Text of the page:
Actor Michael B. Jordan seized the spirit of homecoming to promote his new boxing film and change the lives of a few young people attending historically Black colleges. The actor, who immortalized the name Creed for a new generation, came to the Atlanta University Center to do a private sneak peek of the movie trailer and give out checks to needed students.
On Thursday, Oct. 18, Jordan, who spent the years he might have been in college as an actor on shows like “The Wire,” “All My Children” and “The Sopranos,” came to the AUC for the premiere of the “Creed III” promotional commercial for the MoSpArkHousers.
The movie star showed up on the campus during the week of Spelhouse’s homecoming with food trucks from Slutty Vegan, whose founder and CEO Pinky Cole attended Clark Atlanta University. Students scurried over to the big yellow, black and red accented truck to get food and a ticket to see the screening.
The young people then lined up outside of the AMC movie theater to get great seats to see the trailer of the movie that debuts on Friday, March 3, 2023.
Jordan said to the students, “This is the first-ever trailer to ‘Creed III,’ you guys are the first ever to see this in the world.”
Screams filled the theater; as Jordan was announced and came to the front, a video shared on the “Creed III” Instagram page showed.
“I know how tough it is to be a young creative, so I’m going to pull a couple of names and I’m going to give $3,000 to your education,” he said.
One smiley-faced Spelmanite said, “This pays all of my student debt.”
After he gave out the checks, he also shared with the audience that at the time of the springtime release, they all will be getting tickets to see the film.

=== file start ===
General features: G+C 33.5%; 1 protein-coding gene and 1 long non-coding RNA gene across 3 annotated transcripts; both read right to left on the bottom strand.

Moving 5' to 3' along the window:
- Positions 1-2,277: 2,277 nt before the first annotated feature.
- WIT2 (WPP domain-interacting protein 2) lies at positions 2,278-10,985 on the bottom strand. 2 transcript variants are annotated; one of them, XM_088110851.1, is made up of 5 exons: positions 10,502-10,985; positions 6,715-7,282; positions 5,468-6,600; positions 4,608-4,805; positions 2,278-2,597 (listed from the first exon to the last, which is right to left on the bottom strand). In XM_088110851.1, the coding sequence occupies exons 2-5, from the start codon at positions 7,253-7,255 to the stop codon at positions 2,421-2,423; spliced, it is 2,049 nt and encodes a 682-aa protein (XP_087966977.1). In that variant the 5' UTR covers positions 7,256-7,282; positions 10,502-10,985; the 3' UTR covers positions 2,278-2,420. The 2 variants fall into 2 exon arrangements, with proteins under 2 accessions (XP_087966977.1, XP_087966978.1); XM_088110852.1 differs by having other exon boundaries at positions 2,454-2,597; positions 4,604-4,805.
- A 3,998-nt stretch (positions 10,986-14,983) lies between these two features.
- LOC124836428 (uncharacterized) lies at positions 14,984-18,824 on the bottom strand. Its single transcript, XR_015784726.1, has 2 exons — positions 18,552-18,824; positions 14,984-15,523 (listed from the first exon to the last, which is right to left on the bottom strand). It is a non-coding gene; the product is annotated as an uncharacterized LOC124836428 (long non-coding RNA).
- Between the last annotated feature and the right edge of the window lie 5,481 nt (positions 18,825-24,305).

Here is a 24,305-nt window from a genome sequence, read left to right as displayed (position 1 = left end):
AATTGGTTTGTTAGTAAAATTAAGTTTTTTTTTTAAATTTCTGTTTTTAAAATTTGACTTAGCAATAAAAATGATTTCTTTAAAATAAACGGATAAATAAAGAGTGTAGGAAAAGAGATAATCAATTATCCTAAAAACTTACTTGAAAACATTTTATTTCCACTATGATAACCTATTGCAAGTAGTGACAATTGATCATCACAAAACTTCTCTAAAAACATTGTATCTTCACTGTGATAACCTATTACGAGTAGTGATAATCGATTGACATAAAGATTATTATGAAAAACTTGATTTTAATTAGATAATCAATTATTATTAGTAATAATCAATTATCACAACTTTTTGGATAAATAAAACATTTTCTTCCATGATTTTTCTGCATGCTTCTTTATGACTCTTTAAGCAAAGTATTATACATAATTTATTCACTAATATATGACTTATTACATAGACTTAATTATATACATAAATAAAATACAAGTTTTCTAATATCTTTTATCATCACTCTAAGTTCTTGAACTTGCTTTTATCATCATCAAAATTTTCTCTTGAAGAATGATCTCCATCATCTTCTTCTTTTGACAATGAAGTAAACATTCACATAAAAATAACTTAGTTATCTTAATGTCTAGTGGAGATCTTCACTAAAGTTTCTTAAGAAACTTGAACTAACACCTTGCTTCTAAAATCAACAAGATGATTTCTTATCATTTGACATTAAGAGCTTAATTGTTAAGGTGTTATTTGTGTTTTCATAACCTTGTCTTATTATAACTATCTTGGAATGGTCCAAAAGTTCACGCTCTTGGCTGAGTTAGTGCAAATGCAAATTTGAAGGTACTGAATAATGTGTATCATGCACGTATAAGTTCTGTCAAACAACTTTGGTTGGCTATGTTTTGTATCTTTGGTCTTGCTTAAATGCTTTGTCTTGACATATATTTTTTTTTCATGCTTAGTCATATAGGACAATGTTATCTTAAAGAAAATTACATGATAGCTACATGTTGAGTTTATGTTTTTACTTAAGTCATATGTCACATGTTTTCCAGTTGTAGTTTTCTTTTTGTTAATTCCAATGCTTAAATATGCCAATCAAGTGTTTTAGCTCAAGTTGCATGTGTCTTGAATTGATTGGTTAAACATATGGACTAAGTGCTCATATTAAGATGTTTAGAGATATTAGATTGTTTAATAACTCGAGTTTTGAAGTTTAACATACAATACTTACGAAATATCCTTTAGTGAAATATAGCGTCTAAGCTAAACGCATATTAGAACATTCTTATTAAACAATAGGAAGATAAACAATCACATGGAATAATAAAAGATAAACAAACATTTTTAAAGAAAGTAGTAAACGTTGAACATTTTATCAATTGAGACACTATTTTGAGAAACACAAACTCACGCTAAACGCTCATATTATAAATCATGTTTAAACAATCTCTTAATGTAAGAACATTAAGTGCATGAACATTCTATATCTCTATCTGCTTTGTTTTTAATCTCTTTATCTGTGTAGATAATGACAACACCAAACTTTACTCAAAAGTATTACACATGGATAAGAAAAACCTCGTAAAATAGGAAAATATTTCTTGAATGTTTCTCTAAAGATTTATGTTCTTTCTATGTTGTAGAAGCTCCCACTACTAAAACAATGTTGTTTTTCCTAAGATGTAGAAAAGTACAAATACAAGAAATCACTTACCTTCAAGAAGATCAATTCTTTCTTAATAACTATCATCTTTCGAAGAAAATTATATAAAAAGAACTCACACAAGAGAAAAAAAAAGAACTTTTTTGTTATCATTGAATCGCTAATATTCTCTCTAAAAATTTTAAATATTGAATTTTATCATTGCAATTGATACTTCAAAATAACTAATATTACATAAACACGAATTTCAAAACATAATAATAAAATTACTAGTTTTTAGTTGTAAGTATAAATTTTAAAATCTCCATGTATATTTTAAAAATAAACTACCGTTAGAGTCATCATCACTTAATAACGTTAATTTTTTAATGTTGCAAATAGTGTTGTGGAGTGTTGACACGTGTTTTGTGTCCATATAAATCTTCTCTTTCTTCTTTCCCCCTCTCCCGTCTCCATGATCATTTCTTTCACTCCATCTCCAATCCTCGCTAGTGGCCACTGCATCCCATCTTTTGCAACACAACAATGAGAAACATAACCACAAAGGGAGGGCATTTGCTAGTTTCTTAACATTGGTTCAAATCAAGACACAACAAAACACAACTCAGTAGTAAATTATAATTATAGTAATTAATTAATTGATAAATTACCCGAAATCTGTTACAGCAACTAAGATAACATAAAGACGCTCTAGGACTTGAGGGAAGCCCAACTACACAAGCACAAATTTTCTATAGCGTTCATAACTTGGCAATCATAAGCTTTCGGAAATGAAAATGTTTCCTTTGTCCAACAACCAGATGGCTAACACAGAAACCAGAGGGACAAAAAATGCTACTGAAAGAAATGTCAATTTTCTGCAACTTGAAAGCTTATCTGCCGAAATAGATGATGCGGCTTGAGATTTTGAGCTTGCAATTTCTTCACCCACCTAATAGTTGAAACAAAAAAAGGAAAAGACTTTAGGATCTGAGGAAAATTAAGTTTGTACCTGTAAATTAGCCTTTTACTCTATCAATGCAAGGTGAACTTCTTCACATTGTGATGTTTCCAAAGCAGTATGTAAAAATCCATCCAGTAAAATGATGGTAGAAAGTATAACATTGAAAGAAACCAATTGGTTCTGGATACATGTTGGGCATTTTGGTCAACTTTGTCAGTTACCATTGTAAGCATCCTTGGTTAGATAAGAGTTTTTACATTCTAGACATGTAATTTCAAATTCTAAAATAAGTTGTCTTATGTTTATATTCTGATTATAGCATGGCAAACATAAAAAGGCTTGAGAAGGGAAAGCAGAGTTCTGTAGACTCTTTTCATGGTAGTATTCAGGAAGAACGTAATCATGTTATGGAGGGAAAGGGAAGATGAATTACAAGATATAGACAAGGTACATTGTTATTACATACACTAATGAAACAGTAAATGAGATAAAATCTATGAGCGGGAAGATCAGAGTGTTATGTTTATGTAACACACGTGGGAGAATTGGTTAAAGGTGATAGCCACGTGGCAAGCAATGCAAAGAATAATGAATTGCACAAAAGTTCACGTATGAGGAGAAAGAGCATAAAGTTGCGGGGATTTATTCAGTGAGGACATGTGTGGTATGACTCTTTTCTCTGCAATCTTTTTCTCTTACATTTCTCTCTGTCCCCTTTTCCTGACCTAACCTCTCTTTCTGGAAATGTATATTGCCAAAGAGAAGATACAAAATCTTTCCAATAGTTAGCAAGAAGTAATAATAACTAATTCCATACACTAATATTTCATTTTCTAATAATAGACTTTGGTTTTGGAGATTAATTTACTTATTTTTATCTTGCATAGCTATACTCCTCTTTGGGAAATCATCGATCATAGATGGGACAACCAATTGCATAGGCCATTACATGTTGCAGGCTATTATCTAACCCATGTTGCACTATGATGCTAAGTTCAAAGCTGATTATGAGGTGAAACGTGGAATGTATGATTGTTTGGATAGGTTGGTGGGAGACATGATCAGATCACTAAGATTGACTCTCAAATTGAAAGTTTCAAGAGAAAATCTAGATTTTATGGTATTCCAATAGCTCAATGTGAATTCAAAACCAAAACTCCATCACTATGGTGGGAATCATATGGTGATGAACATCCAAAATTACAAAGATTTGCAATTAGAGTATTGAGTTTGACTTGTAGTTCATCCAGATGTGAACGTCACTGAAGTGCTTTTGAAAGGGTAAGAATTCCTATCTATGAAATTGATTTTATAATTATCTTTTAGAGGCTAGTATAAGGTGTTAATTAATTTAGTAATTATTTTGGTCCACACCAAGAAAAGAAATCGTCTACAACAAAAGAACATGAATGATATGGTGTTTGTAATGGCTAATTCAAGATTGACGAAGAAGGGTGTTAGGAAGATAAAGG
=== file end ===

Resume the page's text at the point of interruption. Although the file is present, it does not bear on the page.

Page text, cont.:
Premiering the trailer at the AUC was intentional, according to comments made by the actor at a press conference.
“A lot of things that are going on in this movie I feel like would help them have some clarity and relate to sometimes tough decisions that you have to go through as you become an adult,” said Jordan.
“Just understanding what the HBCU culture does to incubate Black excellence,” he said. “And how it’s nurtured, grown and developed, it’s a pivotal time for these students of who they were going into college, who they’re becoming and who they will be when they leave and go off into the world.”
The AUC is actually the epitome of this. Founded in 1929, its official name is the Atlanta University Center Consortium, Inc., and it is the world’s largest consortium of African- American private institutions of higher education.
According to the AUC’s official website, the following schools are members: “Atlanta University, founded in 1865, and Clark College founded in 1869, merged to form Clark Atlanta University in 1988, a leading private, historically black doctoral research university. Morehouse College, established in 1867, is the nation’s largest private liberal arts college for men. Formed in 1881, Spelman College is a highly selective liberal arts college for women.”
“The Consortium’s newest member institution, Morehouse School of Medicine was formed in 1974 and is one of the nation’s most widely recognized community-based medical schools,” the history continues to explain. “Because of the close proximity of the institutions, the boards of trustees and presidents of the colleges began to assess ways in which they could utilize their services and resources more effectively and efficiently. Thus, the Atlanta University Center Consortium was formed to coordinate and manage the cooperative efforts of various programs and services offered by the colleges.”
“While no longer members of the Consortium, Morris Brown College founded in 1881, and the Interdenominational Theological Center founded in 1958, are largely significant to the Consortium’s rich legacy,” it reads. Its important to note that Morris Brown College did receive change its most recent accreditation.
Not Jordan’s only connection to HBCUs
In 2021, he was a founding member of the Invesco QQQ Legacy Classic — a college basketball showcase; he also partnered with MaC Venture Capital and Serena Ventures to present $1,000,000 to an HBCU startup founder.
His most intimate connection is through his brother Khalid, who was recruited to play football at Howard University, starting in the Fall of 2010.